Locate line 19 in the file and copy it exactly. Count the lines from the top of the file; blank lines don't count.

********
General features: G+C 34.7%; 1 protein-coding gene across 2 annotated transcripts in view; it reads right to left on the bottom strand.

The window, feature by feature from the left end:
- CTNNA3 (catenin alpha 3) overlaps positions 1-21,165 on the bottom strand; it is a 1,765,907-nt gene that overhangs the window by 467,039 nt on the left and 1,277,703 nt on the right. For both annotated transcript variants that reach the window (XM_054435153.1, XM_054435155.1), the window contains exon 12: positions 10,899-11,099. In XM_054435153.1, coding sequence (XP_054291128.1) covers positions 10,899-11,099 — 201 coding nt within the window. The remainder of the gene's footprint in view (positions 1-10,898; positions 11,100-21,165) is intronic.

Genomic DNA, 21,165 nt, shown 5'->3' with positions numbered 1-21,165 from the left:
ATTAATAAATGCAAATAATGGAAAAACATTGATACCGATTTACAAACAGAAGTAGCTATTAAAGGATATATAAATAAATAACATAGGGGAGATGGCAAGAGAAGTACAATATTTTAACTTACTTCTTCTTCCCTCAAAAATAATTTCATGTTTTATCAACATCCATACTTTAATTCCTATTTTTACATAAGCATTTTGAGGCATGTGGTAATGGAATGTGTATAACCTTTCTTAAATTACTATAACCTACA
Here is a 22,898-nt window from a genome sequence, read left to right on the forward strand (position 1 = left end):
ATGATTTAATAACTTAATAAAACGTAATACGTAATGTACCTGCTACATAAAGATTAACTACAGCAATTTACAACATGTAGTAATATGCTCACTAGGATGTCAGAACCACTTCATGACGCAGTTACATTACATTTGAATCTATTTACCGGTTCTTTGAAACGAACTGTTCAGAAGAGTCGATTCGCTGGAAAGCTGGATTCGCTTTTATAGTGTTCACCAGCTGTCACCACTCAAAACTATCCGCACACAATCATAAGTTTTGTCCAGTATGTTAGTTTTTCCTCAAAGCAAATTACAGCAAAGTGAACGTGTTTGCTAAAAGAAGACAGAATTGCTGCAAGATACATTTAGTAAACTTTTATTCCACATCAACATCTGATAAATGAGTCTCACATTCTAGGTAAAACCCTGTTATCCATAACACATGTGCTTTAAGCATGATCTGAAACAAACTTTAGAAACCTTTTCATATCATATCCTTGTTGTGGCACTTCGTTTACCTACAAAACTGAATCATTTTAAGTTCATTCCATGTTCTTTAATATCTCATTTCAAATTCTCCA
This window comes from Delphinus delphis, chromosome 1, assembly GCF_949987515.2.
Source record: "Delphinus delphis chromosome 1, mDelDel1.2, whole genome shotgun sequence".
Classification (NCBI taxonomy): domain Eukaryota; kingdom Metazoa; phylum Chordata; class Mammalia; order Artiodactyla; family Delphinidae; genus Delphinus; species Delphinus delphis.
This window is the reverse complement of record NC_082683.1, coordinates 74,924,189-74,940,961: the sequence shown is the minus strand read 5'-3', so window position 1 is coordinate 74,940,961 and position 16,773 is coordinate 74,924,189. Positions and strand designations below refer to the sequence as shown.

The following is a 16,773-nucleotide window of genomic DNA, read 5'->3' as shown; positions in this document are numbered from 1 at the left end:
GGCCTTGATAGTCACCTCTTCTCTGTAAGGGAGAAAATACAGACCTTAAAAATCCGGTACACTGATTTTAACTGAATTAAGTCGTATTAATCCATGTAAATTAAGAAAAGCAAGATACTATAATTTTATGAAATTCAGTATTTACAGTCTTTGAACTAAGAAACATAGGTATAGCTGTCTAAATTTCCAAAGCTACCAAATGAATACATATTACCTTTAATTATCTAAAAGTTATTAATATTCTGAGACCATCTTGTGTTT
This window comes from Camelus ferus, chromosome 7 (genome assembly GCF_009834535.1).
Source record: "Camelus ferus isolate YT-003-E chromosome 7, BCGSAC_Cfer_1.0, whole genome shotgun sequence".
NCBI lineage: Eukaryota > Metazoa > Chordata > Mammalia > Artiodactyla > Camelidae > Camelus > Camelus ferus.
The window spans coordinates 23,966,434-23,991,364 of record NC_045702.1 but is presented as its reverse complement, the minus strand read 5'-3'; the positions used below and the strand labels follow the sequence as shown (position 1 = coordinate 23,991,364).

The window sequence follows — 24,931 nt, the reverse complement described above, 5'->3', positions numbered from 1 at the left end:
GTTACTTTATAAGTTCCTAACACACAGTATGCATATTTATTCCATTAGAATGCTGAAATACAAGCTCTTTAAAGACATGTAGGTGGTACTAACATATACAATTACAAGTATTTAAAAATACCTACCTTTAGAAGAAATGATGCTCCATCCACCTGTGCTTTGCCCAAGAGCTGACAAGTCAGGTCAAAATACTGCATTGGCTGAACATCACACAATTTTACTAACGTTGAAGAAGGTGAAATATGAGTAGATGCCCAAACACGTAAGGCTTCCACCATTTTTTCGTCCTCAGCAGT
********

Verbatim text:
GTTACTTTATAAGTTCCTAACACACAGTATGCATATTTATTCCATTAGAATGCTGAAATACAAGCTCTTTAAAGACATGTAGGTGGTACTAACATATACAATTACAAGTATTTAAAAATACCTACCTTTAGAAGAAATGATGCTCCATCCACCTGTGCTTTGCCCAAGAGCTGACAAGTCAGGTCAAAATACTGCATTGGCTGAACATCACACAATTTTACTAACGTTGAAGAAGGTGAAATATGAGTAGATGCCCAAACACGTAAGGCTTCCACCATTTTTTCGTCCTCAGCAGT